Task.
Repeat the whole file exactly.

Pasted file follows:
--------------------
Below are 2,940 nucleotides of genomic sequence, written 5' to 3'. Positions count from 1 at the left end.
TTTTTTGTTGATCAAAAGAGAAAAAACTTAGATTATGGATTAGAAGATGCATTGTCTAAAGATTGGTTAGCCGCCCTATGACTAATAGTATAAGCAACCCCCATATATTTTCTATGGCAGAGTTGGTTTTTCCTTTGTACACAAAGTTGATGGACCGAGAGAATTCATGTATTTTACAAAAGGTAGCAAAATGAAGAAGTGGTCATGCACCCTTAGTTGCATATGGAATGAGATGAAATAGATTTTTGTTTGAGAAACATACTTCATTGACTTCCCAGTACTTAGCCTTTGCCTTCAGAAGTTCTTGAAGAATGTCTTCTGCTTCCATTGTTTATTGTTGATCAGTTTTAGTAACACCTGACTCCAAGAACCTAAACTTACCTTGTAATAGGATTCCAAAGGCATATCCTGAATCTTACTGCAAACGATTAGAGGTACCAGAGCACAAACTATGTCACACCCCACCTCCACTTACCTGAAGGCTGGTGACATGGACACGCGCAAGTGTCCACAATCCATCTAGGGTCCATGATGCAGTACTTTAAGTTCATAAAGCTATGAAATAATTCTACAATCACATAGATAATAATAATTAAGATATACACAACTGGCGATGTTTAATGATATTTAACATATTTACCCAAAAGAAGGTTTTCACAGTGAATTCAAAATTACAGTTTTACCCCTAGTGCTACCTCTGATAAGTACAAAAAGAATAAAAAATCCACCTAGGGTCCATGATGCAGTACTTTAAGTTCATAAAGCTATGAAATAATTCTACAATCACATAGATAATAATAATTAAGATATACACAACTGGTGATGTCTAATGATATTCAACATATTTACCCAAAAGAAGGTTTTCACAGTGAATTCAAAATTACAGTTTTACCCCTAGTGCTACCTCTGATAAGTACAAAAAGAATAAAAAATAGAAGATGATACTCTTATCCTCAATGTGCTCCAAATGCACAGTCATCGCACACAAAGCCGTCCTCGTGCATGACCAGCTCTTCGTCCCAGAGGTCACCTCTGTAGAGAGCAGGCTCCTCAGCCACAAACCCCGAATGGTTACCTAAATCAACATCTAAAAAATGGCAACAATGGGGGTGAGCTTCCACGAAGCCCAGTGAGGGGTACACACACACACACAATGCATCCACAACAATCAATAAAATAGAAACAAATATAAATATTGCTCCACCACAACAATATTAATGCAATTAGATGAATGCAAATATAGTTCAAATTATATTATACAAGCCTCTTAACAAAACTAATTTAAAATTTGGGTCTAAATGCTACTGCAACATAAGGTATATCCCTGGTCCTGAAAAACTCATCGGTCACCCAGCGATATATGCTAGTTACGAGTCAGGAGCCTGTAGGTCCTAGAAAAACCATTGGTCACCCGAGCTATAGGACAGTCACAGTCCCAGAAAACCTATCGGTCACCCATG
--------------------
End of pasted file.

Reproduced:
Below are 2,940 nucleotides of genomic sequence, written 5' to 3'. Positions count from 1 at the left end.
TTTTTTGTTGATCAAAAGAGAAAAAACTTAGATTATGGATTAGAAGATGCATTGTCTAAAGATTGGTTAGCCGCCCTATGACTAATAGTATAAGCAACCCCCATATATTTTCTATGGCAGAGTTGGTTTTTCCTTTGTACACAAAGTTGATGGACCGAGAGAATTCATGTATTTTACAAAAGGTAGCAAAATGAAGAAGTGGTCATGCACCCTTAGTTGCATATGGAATGAGATGAAATAGATTTTTGTTTGAGAAACATACTTCATTGACTTCCCAGTACTTAGCCTTTGCCTTCAGAAGTTCTTGAAGAATGTCTTCTGCTTCCATTGTTTATTGTTGATCAGTTTTAGTAACACCTGACTCCAAGAACCTAAACTTACCTTGTAATAGGATTCCAAAGGCATATCCTGAATCTTACTGCAAACGATTAGAGGTACCAGAGCACAAACTATGTCACACCCCACCTCCACTTACCTGAAGGCTGGTGACATGGACACGCGCAAGTGTCCACAATCCATCTAGGGTCCATGATGCAGTACTTTAAGTTCATAAAGCTATGAAATAATTCTACAATCACATAGATAATAATAATTAAGATATACACAACTGGCGATGTTTAATGATATTTAACATATTTACCCAAAAGAAGGTTTTCACAGTGAATTCAAAATTACAGTTTTACCCCTAGTGCTACCTCTGATAAGTACAAAAAGAATAAAAAATCCACCTAGGGTCCATGATGCAGTACTTTAAGTTCATAAAGCTATGAAATAATTCTACAATCACATAGATAATAATAATTAAGATATACACAACTGGTGATGTCTAATGATATTCAACATATTTACCCAAAAGAAGGTTTTCACAGTGAATTCAAAATTACAGTTTTACCCCTAGTGCTACCTCTGATAAGTACAAAAAGAATAAAAAATAGAAGATGATACTCTTATCCTCAATGTGCTCCAAATGCACAGTCATCGCACACAAAGCCGTCCTCGTGCATGACCAGCTCTTCGTCCCAGAGGTCACCTCTGTAGAGAGCAGGCTCCTCAGCCACAAACCCCGAATGGTTACCTAAATCAACATCTAAAAAATGGCAACAATGGGGGTGAGCTTCCACGAAGCCCAGTGAGGGGTACACACACACACACAATGCATCCACAACAATCAATAAAATAGAAACAAATATAAATATTGCTCCACCACAACAATATTAATGCAATTAGATGAATGCAAATATAGTTCAAATTATATTATACAAGCCTCTTAACAAAACTAATTTAAAATTTGGGTCTAAATGCTACTGCAACATAAGGTATATCCCTGGTCCTGAAAAACTCATCGGTCACCCAGCGATATATGCTAGTTACGAGTCAGGAGCCTGTAGGTCCTAGAAAAACCATTGGTCACCCGAGCTATAGGACAGTCACAGTCCCAGAAAACCTATCGGTCACCCATG